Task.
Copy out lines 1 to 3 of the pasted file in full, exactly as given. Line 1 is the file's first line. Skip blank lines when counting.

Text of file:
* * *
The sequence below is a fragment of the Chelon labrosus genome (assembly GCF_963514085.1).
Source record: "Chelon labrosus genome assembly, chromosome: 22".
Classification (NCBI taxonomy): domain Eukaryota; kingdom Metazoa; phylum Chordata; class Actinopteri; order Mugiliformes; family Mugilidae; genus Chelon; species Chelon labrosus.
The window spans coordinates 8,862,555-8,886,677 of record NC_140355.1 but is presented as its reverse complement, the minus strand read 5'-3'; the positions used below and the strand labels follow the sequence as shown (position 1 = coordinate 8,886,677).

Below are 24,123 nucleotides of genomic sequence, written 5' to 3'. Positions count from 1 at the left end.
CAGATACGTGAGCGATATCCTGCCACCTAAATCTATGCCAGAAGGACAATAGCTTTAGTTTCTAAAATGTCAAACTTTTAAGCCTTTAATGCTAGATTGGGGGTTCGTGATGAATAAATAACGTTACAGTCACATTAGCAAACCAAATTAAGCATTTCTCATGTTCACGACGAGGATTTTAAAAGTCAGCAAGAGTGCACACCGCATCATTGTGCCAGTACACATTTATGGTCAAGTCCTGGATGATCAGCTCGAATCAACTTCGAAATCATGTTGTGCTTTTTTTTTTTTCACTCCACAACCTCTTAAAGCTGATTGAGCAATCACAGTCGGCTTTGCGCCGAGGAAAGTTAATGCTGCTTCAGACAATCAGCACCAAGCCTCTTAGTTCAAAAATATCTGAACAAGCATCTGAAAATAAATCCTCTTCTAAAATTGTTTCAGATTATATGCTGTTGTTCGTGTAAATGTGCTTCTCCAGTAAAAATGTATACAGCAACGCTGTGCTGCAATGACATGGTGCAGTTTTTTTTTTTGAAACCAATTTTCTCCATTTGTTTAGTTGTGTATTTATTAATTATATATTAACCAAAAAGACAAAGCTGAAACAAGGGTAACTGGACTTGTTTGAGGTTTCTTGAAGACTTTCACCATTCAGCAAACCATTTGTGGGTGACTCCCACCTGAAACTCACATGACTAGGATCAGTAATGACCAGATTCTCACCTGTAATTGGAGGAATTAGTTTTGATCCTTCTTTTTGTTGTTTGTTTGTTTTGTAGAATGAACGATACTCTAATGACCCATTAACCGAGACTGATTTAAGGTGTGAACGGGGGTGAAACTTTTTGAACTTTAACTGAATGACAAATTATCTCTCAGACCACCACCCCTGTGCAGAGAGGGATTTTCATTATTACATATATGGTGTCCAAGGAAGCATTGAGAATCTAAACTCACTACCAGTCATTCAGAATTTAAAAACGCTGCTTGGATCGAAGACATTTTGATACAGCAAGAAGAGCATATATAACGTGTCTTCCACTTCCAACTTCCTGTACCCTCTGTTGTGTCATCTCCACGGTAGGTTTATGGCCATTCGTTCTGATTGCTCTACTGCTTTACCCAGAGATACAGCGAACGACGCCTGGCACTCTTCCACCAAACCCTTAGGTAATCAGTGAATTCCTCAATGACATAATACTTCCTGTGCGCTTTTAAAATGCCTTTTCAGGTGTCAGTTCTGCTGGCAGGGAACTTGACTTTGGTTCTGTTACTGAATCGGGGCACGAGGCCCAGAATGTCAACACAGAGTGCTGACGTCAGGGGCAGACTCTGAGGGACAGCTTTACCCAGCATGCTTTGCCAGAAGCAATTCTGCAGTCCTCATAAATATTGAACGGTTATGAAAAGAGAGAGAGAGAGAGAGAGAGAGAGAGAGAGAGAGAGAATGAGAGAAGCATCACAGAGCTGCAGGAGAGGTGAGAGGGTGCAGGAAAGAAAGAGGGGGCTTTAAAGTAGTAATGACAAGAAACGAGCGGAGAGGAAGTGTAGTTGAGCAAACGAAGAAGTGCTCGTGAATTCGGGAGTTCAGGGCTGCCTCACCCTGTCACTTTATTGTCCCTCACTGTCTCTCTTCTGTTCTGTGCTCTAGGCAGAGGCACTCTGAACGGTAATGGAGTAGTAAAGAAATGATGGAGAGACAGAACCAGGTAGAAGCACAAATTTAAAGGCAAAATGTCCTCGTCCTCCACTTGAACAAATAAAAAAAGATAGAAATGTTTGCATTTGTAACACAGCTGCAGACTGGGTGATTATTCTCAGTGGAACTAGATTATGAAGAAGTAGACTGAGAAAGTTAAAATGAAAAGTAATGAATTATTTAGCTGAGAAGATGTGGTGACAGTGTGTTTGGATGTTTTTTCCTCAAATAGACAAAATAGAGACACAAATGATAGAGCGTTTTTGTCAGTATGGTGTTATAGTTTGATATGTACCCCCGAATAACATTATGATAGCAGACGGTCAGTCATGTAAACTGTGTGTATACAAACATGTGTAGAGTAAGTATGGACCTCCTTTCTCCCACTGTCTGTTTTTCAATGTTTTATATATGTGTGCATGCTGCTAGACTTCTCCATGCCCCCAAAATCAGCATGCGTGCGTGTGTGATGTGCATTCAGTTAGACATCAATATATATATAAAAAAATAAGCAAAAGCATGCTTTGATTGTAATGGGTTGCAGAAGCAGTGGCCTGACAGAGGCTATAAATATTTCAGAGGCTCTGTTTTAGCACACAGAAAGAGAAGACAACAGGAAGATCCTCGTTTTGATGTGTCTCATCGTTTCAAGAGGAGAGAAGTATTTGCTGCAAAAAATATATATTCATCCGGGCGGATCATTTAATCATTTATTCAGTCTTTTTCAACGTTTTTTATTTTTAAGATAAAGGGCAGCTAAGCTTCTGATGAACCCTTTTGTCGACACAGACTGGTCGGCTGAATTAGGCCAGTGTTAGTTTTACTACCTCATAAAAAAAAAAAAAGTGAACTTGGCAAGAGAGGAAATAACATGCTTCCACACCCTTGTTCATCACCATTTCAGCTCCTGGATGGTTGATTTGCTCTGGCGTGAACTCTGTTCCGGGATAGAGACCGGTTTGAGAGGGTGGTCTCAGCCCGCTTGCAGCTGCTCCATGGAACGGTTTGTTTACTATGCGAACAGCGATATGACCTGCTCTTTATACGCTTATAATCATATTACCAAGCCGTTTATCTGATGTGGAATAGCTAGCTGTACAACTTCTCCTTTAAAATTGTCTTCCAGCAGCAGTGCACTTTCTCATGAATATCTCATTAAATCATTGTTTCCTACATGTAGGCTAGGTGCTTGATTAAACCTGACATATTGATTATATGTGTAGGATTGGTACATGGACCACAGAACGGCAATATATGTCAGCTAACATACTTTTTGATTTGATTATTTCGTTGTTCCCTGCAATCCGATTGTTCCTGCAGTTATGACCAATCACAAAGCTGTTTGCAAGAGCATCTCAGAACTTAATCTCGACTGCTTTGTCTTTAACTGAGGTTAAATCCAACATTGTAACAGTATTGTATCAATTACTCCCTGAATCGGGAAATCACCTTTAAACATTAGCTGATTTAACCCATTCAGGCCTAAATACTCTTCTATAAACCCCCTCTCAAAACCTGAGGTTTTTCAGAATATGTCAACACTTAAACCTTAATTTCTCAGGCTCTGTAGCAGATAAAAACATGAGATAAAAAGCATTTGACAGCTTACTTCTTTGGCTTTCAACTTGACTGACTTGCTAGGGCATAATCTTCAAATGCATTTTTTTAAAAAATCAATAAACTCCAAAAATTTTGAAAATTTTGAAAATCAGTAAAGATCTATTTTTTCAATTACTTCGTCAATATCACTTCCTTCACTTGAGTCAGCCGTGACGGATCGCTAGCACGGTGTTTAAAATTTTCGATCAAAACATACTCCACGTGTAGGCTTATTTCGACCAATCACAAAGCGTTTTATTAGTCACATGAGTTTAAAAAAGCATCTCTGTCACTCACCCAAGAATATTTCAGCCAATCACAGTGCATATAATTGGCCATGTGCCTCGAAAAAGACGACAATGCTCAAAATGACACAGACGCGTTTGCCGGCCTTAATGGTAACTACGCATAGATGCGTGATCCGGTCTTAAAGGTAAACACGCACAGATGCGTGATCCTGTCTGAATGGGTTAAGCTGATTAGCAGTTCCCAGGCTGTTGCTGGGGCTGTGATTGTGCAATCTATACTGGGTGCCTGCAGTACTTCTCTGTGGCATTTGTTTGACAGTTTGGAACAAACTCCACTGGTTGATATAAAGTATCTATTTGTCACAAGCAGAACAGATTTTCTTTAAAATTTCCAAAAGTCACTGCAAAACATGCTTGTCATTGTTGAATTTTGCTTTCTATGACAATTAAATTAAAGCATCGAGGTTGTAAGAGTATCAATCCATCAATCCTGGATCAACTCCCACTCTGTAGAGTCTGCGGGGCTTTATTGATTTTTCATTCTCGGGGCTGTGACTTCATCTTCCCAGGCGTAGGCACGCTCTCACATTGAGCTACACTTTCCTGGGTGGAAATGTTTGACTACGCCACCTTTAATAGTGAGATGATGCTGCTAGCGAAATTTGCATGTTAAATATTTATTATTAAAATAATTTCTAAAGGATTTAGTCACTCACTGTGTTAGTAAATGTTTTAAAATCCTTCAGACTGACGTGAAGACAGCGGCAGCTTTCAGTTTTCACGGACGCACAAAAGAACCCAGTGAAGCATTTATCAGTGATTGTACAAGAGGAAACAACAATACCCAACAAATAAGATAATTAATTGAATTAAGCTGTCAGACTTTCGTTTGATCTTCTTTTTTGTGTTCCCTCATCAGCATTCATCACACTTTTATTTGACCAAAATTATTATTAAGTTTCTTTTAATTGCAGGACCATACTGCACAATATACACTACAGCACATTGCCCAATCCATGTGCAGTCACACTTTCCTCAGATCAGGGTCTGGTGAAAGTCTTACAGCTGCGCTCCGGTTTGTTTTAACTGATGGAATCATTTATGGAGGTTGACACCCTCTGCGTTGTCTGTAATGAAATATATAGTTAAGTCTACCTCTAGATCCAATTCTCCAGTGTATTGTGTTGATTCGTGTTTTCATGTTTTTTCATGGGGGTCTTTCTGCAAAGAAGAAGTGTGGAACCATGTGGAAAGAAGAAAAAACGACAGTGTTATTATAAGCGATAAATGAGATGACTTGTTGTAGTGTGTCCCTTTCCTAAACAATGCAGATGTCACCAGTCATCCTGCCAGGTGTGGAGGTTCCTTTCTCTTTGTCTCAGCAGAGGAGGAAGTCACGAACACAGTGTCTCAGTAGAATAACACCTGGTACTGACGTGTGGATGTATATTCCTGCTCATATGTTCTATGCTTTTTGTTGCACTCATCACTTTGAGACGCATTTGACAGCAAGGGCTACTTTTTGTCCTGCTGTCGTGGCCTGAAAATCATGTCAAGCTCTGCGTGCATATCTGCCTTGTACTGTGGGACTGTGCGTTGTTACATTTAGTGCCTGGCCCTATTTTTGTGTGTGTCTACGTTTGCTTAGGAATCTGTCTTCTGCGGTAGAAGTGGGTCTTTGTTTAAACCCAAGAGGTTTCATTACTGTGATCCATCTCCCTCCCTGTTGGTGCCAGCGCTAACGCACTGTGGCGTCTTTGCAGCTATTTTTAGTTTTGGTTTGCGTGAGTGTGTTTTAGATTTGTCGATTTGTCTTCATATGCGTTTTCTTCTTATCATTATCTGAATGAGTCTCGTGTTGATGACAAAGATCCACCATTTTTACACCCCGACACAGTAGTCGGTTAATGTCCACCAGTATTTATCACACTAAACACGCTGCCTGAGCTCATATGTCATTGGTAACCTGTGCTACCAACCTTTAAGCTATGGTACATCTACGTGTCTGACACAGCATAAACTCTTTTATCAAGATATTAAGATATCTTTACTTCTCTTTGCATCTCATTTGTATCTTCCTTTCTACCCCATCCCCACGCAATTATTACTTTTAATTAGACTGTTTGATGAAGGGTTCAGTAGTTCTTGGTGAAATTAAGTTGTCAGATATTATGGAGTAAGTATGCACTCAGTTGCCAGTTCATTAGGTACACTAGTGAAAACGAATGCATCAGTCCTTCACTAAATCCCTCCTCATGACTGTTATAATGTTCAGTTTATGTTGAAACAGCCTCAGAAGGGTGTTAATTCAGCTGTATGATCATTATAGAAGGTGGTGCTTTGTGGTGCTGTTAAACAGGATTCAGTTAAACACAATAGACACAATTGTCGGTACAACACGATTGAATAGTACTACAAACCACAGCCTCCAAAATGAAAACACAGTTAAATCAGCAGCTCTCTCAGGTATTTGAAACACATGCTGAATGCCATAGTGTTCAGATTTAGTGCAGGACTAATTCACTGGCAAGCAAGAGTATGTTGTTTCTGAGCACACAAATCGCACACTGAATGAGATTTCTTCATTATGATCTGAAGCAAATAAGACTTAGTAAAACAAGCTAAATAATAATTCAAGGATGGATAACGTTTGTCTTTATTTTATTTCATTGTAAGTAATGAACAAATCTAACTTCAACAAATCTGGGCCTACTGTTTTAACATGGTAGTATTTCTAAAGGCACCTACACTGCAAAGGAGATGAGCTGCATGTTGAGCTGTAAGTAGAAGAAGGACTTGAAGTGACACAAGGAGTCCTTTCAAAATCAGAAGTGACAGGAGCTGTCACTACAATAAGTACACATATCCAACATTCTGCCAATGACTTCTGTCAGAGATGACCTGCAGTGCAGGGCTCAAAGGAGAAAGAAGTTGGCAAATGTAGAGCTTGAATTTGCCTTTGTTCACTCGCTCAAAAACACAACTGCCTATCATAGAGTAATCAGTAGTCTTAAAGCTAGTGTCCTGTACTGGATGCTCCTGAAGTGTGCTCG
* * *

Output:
The sequence below is a fragment of the Chelon labrosus genome (assembly GCF_963514085.1).
Source record: "Chelon labrosus genome assembly, chromosome: 22".
Classification (NCBI taxonomy): domain Eukaryota; kingdom Metazoa; phylum Chordata; class Actinopteri; order Mugiliformes; family Mugilidae; genus Chelon; species Chelon labrosus.